Although LabVIEW compiles VIs and produces code that generally executes very quickly, you want to obtain the best performance possible when working on time-critical VIs. This section discusses factors that affect execution speed and suggests some programming techniques to help you obtain the best performance possible.
Examine the following items to determine the causes of slow performance:
Other factors, such as execution overhead and subVI call overhead, usually have minimal effects on execution speed.
Input/Output (I/O) calls generally incur a large amount of overhead. They often take much more time than a computational operation. For example, a simple serial port read operation might have an associated overhead of several milliseconds. This overhead occurs in any application that uses serial ports because an I/O call involves transferring information through several layers of an operating system.
The best way to address too much overhead is to minimize the number of I/O calls you make. Performance improves if you can structure the VI so that you transfer a large amount of data with each call, instead of making multiple I/O calls that transfer smaller amounts of data.
For example, if you are creating a data acquisition (NI-DAQ) VI, you have two options for reading data. You can use a single-point data transfer function such as the AI Sample Channel VI, or you can use a multipoint data transfer function such as the AI Acquire Waveform VI. If you must acquire 100 points, use the AI Sample Channel VI in a loop with a Wait function to establish the timing. You also can use the AI Acquire Waveform VI with an input indicating you want 100 points.
You can produce much higher and more accurate data sampling rates by using the AI Acquire Waveform VI, because it uses hardware timers to manage the data sampling. In addition, overhead for the AI Acquire Waveform VI is roughly the same as the overhead for a single call to the AI Sample Channel VI, even though it is transferring much more data.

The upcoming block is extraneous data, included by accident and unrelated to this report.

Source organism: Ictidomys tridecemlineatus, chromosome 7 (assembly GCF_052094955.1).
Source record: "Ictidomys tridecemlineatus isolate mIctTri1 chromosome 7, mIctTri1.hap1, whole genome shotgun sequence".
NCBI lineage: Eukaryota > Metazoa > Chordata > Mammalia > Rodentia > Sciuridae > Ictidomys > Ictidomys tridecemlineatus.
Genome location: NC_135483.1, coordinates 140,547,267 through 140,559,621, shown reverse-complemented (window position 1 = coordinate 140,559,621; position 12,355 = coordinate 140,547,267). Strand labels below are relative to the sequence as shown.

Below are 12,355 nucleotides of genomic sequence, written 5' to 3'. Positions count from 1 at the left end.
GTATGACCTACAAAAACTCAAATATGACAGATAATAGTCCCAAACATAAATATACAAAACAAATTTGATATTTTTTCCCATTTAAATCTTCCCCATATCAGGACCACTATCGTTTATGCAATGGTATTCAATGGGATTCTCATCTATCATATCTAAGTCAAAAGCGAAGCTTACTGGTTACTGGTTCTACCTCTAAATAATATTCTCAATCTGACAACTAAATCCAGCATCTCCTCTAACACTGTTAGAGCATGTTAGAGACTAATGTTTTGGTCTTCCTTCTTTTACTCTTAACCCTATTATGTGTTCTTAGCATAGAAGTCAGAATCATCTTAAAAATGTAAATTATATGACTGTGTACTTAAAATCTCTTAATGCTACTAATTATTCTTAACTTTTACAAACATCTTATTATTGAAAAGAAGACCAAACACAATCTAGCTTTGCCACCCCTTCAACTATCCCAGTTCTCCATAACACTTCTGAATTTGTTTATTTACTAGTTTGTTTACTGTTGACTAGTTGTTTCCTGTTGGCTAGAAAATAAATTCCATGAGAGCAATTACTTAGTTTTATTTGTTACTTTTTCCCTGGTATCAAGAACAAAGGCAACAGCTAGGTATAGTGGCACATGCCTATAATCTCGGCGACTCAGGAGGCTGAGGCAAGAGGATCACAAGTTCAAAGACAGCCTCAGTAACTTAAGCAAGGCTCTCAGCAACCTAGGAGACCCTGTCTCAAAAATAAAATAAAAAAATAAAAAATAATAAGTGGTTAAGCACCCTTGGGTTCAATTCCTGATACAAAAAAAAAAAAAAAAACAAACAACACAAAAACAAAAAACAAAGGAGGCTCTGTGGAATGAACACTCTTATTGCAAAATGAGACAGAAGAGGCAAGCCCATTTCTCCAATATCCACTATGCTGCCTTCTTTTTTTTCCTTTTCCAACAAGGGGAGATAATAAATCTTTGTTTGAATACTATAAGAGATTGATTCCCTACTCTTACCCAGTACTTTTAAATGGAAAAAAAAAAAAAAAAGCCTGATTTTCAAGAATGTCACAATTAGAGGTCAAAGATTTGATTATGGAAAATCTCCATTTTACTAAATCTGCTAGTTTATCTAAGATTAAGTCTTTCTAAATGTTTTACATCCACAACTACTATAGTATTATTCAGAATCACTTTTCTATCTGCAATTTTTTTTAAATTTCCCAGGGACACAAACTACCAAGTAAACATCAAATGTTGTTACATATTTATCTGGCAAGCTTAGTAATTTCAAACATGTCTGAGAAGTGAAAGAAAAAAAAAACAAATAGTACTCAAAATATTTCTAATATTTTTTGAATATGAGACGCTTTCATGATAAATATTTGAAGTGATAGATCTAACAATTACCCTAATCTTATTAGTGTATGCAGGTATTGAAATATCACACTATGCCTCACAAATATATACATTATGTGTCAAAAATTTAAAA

Frequently updating controls on a front panel can be one of the most time-consuming operations in an application. This is especially true if you use some of the more complicated displays, such as graphs and charts. Although most indicators do not redraw when they receive new data that is the same as the old data, graphs and charts always redraw. If redraw rate becomes a problem, the best solutions are to reduce the number of front panel objects and keep the front panel displays as simple as possible. In the case of graphs and charts, you can turn off autoscaling, scale markers, anti-aliased line drawing, and grids to speed up displays.
As with other kinds of I/O, there is a certain amount of fixed overhead in the display of a control. You can pass multiple points to an indicator at one time using certain controls, such as charts. You can minimize the number of chart updates you make by passing more data to the chart each time. You can see much higher data display rates if you collect your chart data into arrays to display multiple points at a time, instead of displaying each point as it comes in.
When you design subVIs whose front panels are closed during execution, do not be concerned about display overhead. If the front panel is closed, you do not have the drawing overhead for controls, so graphs are no more expensive than arrays.
In multithreaded systems, you can use the Advanced»Synchronous Display shortcut menu item to set whether to defer updates for controls and indicators. By default, controls and indicators use asynchronous displays, which means that after the execution system passes data to front panel controls and indicators, it can immediately continue execution. At some point thereafter, the user interface system notices that the control or indicator needs to be updated, and it redraws to show the new data. If the execution system attempts to update the control multiple times in rapid succession, you might not see some of the intervening updates.
In most applications, asynchronous displays significantly speed up execution without affecting what the user sees. For example, you can update a Boolean value hundreds of times in a second, which is more updates than the human eye can discern. Asynchronous displays permit the execution system to spend more time executing VIs, with updates automatically reduced to a slower rate by the user interface thread.
If you want synchronous displays, right-click the control or indicator and select Advanced»Synchronous Display from the shortcut menu to place a checkmark next to the menu item.